Waiting for a Google+ invite is currently what all the cool kids are doing. Google's latest answer to the social networks, Google+ opened up for a small group of testers, a few days ago. Invites spread like wildfire and Google had to shut down the invite button. Google+ is supposed to be Google's Facebook takedown device, but here's the problem with that; Facebook's already established itself and its format. Using Facebook's basic layout and adding a few more features upon it really doesn't give Google+ an edge. Users saw the futility of Google Wave, and Buzz didn't seemingly catch on. Will Google+ be an answer to Google's social scramble? Probably not. But there still is some fun to be had.
When you look at Google+, of course the first thing that jumps to your head is, “Oh hello, Flash free version of Facebook”.The home news feed is laid out like Facebook's, as is the individual profile page. On the LHS of the homepage, you can choose whose updates you want to stream, and below that is your GTalk window. Up top you have your navigation bar which will take you from your homepage to a photos page, your profile page or your circles page.
Google+ wants to pride itself on its features, some of which, I'll admit, are worth the 15 seconds of interest that Google+ will hold. For one, managing your contacts in groups of circles and dividing them by friends, family, acqaintances, colleagues, etc. is an interesting concept. It helps when you want to share information, because you can choose which circle you want to share what with. The other feature that Google's priding itself on with Google+ is Hangout. Hangout allows you to set up a group video chat session with entire circles of contacts or individual contacts whose email addresses you add. The obvious problem with this, just like any other chat program, is not everyone in your circle of choice will be online at the same time. However, Hangout is a more intuitive way of video calling just because it works off your Google contacts. However, now that Skype and Facebook are getting along better, we'll see what they retaliate with.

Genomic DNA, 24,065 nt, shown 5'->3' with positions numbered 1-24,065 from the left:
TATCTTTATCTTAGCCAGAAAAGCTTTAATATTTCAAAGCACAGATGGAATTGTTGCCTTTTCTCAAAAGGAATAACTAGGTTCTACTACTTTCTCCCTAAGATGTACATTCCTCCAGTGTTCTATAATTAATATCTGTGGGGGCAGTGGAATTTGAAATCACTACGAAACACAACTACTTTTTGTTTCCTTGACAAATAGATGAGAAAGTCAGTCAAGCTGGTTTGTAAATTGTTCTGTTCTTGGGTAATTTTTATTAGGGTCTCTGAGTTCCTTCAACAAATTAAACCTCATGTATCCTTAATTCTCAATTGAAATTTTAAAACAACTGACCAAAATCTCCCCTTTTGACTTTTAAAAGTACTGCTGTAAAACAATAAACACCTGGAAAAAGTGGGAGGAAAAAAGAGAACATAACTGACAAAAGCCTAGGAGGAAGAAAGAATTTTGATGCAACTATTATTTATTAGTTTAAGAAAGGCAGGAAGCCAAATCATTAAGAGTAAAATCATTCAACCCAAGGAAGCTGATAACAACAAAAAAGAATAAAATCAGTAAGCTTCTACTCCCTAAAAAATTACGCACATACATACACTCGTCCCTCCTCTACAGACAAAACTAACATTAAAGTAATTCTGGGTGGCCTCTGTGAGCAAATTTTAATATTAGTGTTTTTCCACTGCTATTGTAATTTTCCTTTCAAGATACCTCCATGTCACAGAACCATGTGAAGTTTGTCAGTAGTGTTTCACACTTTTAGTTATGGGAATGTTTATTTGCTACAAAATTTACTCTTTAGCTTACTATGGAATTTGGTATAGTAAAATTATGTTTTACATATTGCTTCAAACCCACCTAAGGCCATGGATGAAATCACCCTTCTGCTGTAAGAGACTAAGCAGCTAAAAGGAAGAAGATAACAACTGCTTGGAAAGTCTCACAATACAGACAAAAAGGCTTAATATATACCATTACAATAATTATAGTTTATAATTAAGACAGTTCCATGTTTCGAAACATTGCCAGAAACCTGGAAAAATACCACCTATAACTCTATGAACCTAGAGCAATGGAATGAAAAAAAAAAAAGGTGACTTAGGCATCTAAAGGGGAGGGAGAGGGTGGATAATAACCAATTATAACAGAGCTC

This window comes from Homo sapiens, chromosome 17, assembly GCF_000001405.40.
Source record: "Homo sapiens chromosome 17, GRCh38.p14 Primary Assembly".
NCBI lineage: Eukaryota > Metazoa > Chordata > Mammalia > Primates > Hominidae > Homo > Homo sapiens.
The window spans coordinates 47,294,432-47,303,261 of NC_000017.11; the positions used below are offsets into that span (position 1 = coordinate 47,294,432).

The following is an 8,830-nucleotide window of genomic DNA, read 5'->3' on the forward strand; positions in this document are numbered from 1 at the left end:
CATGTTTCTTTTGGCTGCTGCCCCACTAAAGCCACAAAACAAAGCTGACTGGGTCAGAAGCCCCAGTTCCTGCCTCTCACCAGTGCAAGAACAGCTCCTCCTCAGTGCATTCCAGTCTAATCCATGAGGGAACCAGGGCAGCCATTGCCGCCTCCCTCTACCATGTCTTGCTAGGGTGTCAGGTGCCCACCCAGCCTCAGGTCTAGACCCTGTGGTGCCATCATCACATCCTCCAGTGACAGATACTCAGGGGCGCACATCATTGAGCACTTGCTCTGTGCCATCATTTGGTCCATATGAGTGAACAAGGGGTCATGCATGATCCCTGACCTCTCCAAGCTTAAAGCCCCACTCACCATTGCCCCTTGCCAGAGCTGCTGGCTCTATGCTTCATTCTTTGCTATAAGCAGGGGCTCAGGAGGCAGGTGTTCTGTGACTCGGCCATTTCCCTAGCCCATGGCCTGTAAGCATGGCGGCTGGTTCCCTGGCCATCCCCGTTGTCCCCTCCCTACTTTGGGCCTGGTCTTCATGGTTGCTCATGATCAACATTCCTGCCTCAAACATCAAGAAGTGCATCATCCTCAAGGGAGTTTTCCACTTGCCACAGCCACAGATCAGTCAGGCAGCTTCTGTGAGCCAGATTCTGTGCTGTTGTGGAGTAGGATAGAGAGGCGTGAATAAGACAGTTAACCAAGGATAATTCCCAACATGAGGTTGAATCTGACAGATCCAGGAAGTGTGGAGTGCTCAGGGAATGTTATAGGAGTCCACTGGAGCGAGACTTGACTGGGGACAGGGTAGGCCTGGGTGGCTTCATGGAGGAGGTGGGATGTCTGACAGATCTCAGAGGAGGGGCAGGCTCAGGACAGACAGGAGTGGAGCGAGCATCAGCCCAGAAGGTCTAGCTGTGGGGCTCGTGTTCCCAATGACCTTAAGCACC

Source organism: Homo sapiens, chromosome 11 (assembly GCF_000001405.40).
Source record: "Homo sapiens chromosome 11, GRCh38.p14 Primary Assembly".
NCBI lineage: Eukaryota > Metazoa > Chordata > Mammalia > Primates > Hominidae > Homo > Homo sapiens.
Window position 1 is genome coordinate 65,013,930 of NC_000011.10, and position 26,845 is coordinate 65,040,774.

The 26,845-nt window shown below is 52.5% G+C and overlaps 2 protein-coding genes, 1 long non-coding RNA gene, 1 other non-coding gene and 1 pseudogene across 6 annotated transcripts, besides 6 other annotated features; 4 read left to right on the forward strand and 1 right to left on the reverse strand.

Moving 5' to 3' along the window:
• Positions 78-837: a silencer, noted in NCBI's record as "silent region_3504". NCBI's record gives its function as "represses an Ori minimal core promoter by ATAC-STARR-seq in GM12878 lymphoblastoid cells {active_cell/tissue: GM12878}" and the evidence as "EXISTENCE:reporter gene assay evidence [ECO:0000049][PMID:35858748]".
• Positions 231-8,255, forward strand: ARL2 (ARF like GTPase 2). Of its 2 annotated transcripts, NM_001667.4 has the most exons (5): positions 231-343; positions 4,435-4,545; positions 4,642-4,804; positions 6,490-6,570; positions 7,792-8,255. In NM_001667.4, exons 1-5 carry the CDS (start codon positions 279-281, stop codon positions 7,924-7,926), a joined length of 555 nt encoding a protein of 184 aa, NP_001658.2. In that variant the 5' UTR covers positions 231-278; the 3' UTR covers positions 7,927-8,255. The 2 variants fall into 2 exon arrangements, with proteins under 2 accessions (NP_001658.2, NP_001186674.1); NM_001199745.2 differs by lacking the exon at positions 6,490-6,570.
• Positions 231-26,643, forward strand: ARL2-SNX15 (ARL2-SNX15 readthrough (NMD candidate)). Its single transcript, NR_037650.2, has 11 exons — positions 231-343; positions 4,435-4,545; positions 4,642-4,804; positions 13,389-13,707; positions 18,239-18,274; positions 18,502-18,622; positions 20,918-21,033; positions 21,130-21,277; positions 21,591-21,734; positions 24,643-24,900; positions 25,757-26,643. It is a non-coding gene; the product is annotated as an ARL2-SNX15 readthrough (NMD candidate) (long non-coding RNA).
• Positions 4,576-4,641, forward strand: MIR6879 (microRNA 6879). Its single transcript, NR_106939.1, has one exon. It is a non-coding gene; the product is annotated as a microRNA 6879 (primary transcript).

Circles on Google Plus
There's also an easy to miss feature in there, called Sparks. Sparks allows you to view content online divided into categories of interest like Cycling, Fashion, Soccer, Comics etc. These categories are content aggregators, and you can make more of your own categories, as well. Here, it really feels like Google's trying to take Zite and put it into a social network.
Spark wants to bring you Zite on the web
No social network would be complete without the ability to share photos and videos, of course. You can add pictures by dragging and dropping or choosing from your computer, or more intuitively, directly from your Android phone without the need of wires. The catch is, when you add any photo, or an album, in order to get published, it must be shared with either your circles or individual contacts (hint: you can share with circles that don't have any contacts just so the picture/s get published). This is where Google seems to have taken Facebook's 'share' philosophy and put it on steroids.
The one feature that currently seems a little pointless is how +1s work. +1 is Google's sharing service where if you like an article or a video you found, you hit +1. If you hit +1 on a link that a contact posts in Google+ itself, it goes into your +1 section of your profile. If, however, you hit +1 for an article on an external site, it doesn't automatically show up in your Google+ profile. There's also a Buzz section which seems to be Google's little, “let's revive this feature” technique. Or in a way, it's taking their version of Twitter and mashing it into their version of Facebook. However, the last time I buzzed was exactly a year ago and to me the addition of Buzz seems pointless.
If you're already on Facebook and all of your stuff is on Facebook, it's very unlikely that you're going to come over to Google+ to start Facebook over, from scratch. Hangout and Circles really aren't big enough features to pull Google+, in fact, they're better suited for GTalk itself. Google really didn't bring a new format of social networking to the table, instead it seems as if the folk who worked on this product sat in meeting room after meeting room asking questions like, “What does Facebook do? How can we Googlify it,” and “What's Facebook not offering that Google can”. In other words, Google+ seems derivative, and unless Google gives it a major overhaul, interest in it is going to die out.